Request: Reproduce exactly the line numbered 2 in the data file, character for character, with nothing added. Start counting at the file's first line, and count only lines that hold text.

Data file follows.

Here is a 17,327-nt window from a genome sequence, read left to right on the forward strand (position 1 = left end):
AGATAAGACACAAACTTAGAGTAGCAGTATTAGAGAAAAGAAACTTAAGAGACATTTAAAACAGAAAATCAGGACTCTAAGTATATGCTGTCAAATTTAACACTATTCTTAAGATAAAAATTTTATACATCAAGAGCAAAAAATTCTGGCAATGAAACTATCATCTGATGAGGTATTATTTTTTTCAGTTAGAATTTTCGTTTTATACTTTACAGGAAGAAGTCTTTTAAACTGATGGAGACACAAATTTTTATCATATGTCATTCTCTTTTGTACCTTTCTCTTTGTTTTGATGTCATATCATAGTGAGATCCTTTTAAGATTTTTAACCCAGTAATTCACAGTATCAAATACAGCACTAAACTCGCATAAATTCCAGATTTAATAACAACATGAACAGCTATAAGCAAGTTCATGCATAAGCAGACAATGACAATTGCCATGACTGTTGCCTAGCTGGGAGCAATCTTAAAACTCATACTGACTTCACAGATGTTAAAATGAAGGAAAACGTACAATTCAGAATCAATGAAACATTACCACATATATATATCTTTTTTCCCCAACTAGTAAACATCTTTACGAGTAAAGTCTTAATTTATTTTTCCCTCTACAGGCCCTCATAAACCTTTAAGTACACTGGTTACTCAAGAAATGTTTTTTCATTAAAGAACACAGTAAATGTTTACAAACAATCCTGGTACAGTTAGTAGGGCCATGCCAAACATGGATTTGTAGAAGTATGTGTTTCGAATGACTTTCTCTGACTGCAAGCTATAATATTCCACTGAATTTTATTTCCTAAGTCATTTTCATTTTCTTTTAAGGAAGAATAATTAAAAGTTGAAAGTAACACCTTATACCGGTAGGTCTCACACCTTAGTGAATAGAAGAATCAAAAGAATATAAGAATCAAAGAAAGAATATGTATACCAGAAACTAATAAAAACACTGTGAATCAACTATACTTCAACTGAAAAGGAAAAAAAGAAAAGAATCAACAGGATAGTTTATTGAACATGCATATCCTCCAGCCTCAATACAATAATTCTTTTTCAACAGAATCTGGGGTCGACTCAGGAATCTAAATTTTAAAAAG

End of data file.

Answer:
AGATAAGACACAAACTTAGAGTAGCAGTATTAGAGAAAAGAAACTTAAGAGACATTTAAAACAGAAAATCAGGACTCTAAGTATATGCTGTCAAATTTAACACTATTCTTAAGATAAAAATTTTATACATCAAGAGCAAAAAATTCTGGCAATGAAACTATCATCTGATGAGGTATTATTTTTTTCAGTTAGAATTTTCGTTTTATACTTTACAGGAAGAAGTCTTTTAAACTGATGGAGACACAAATTTTTATCATATGTCATTCTCTTTTGTACCTTTCTCTTTGTTTTGATGTCATATCATAGTGAGATCCTTTTAAGATTTTTAACCCAGTAATTCACAGTATCAAATACAGCACTAAACTCGCATAAATTCCAGATTTAATAACAACATGAACAGCTATAAGCAAGTTCATGCATAAGCAGACAATGACAATTGCCATGACTGTTGCCTAGCTGGGAGCAATCTTAAAACTCATACTGACTTCACAGATGTTAAAATGAAGGAAAACGTACAATTCAGAATCAATGAAACATTACCACATATATATATCTTTTTTCCCCAACTAGTAAACATCTTTACGAGTAAAGTCTTAATTTATTTTTCCCTCTACAGGCCCTCATAAACCTTTAAGTACACTGGTTACTCAAGAAATGTTTTTTCATTAAAGAACACAGTAAATGTTTACAAACAATCCTGGTACAGTTAGTAGGGCCATGCCAAACATGGATTTGTAGAAGTATGTGTTTCGAATGACTTTCTCTGACTGCAAGCTATAATATTCCACTGAATTTTATTTCCTAAGTCATTTTCATTTTCTTTTAAGGAAGAATAATTAAAAGTTGAAAGTAACACCTTATACCGGTAGGTCTCACACCTTAGTGAATAGAAGAATCAAAAGAATATAAGAATCAAAGAAAGAATATGTATACCAGAAACTAATAAAAACACTGTGAATCAACTATACTTCAACTGAAAAGGAAAAAAAGAAAAGAATCAACAGGATAGTTTATTGAACATGCATATCCTCCAGCCTCAATACAATAATTCTTTTTCAACAGAATCTGGGGTCGACTCAGGAATCTAAATTTTAAAAAG